Chalk streams are streams that flow through chalk hills
towards the sea. They are typically wide, shallow, and due to the
filtering effect of the chalk they are alkaline and clear. There are 210
chalk streams in the world, and 160 of those are in England. Chalk streams are popular with fly fishermen who fish for trout on these rivers.
Chalk geology is porous, and rain falling onto chalk hills percolate directly into the ground, where the chalk acts as an aquifer. The water filters through the chalk, re-emerging lower down the slope in springs. The chalk acts as a temporary reservoir
by regulating the amount of water supplied to the springs. This is why
many chalk streams in the UK have stable flow regimes that vary only
slightly over time. The temperature
of the emerging surface water is fairly stable and rarely deviates from
10°C (50°F). On cold winter mornings, it can look as though steam is rising above the relatively warm river.
Chalk is a soluble geology in rainwater because rain is naturally slightly acidic. The products of chalk weathering are dissolved in rainwater and are transported in stream flow. Chalk streams transport little suspended material (unlike most rivers), but are uniquely mineral-rich. The surface water of chalk streams is commonly described as 'gin clear'. The channel bed consists of angular flint gravel derived from the natural flint deposits found embedded within the chalk geology that is characteristically free from fine sediment deposits.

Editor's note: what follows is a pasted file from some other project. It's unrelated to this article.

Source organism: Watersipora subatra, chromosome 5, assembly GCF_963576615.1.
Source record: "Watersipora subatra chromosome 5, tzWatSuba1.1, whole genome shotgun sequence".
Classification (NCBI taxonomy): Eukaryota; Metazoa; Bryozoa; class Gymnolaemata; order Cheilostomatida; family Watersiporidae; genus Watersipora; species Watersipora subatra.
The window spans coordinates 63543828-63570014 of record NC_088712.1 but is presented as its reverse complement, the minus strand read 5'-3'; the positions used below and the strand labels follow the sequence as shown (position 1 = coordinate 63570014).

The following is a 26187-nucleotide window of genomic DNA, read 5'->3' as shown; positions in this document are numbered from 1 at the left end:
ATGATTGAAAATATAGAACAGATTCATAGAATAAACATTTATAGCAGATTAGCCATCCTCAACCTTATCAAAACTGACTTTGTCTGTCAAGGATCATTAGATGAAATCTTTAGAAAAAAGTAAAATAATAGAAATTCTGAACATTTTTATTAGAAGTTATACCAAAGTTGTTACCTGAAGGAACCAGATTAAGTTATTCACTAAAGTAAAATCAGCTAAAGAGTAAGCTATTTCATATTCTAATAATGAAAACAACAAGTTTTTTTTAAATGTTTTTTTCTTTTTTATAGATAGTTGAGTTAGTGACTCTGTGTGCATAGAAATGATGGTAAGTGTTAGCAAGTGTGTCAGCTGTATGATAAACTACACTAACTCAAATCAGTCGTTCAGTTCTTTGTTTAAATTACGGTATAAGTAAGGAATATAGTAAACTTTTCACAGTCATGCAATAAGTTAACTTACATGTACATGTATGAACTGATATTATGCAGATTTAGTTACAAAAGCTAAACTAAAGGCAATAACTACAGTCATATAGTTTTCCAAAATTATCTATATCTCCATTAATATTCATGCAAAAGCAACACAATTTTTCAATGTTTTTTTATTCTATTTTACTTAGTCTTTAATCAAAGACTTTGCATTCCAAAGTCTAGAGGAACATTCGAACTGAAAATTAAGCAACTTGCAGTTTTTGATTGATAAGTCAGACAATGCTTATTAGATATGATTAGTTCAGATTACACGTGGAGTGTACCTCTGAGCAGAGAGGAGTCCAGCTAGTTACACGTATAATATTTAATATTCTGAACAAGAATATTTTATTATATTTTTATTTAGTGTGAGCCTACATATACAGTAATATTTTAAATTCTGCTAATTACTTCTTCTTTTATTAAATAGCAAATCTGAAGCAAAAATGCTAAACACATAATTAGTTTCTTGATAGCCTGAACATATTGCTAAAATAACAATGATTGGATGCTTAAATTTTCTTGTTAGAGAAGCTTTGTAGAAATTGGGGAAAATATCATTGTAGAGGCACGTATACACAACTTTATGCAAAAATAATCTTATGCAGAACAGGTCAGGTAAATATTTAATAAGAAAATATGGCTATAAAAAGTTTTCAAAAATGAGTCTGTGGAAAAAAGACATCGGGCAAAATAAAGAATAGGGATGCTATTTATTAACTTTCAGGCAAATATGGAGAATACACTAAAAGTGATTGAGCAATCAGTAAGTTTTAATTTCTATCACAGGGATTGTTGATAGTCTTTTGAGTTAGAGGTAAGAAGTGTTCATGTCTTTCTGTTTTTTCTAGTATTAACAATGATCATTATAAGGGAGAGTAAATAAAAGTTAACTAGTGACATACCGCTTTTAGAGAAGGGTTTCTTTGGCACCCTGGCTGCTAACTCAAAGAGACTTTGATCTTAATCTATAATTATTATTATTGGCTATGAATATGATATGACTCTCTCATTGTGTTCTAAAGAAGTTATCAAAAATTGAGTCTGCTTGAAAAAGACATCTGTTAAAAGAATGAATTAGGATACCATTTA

The unique characteristics of chalk stream ecology are due to stable
temperature and flow regimes combined with highly transparent water and
lack of sand grade sediment particles.
The chalk streams have been intensively managed for many generations